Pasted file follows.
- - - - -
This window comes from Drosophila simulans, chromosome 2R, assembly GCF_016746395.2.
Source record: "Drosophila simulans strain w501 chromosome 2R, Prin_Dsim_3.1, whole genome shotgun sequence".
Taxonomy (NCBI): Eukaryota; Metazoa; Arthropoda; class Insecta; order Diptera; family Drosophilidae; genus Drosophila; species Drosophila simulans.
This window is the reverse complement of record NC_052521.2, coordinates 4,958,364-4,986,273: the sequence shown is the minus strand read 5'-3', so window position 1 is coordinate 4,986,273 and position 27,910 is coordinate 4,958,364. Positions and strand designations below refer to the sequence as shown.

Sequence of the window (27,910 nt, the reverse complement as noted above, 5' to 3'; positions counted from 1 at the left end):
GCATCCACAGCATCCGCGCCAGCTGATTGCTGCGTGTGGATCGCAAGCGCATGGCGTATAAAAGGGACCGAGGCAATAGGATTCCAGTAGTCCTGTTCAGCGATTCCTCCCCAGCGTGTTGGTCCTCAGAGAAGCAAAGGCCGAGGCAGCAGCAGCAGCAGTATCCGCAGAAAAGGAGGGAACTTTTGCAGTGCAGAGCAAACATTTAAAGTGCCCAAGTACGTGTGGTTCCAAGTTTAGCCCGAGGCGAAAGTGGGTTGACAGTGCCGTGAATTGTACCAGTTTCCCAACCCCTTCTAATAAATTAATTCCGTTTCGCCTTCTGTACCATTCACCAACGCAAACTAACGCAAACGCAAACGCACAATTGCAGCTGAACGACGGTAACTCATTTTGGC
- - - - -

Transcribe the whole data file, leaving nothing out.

This window comes from Drosophila simulans, chromosome 2R, assembly GCF_016746395.2.
Source record: "Drosophila simulans strain w501 chromosome 2R, Prin_Dsim_3.1, whole genome shotgun sequence".
Taxonomy (NCBI): Eukaryota; Metazoa; Arthropoda; class Insecta; order Diptera; family Drosophilidae; genus Drosophila; species Drosophila simulans.
This window is the reverse complement of record NC_052521.2, coordinates 4,958,364-4,986,273: the sequence shown is the minus strand read 5'-3', so window position 1 is coordinate 4,986,273 and position 27,910 is coordinate 4,958,364. Positions and strand designations below refer to the sequence as shown.

Sequence of the window (27,910 nt, the reverse complement as noted above, 5' to 3'; positions counted from 1 at the left end):
GCATCCACAGCATCCGCGCCAGCTGATTGCTGCGTGTGGATCGCAAGCGCATGGCGTATAAAAGGGACCGAGGCAATAGGATTCCAGTAGTCCTGTTCAGCGATTCCTCCCCAGCGTGTTGGTCCTCAGAGAAGCAAAGGCCGAGGCAGCAGCAGCAGCAGTATCCGCAGAAAAGGAGGGAACTTTTGCAGTGCAGAGCAAACATTTAAAGTGCCCAAGTACGTGTGGTTCCAAGTTTAGCCCGAGGCGAAAGTGGGTTGACAGTGCCGTGAATTGTACCAGTTTCCCAACCCCTTCTAATAAATTAATTCCGTTTCGCCTTCTGTACCATTCACCAACGCAAACTAACGCAAACGCAAACGCACAATTGCAGCTGAACGACGGTAACTCATTTTGGC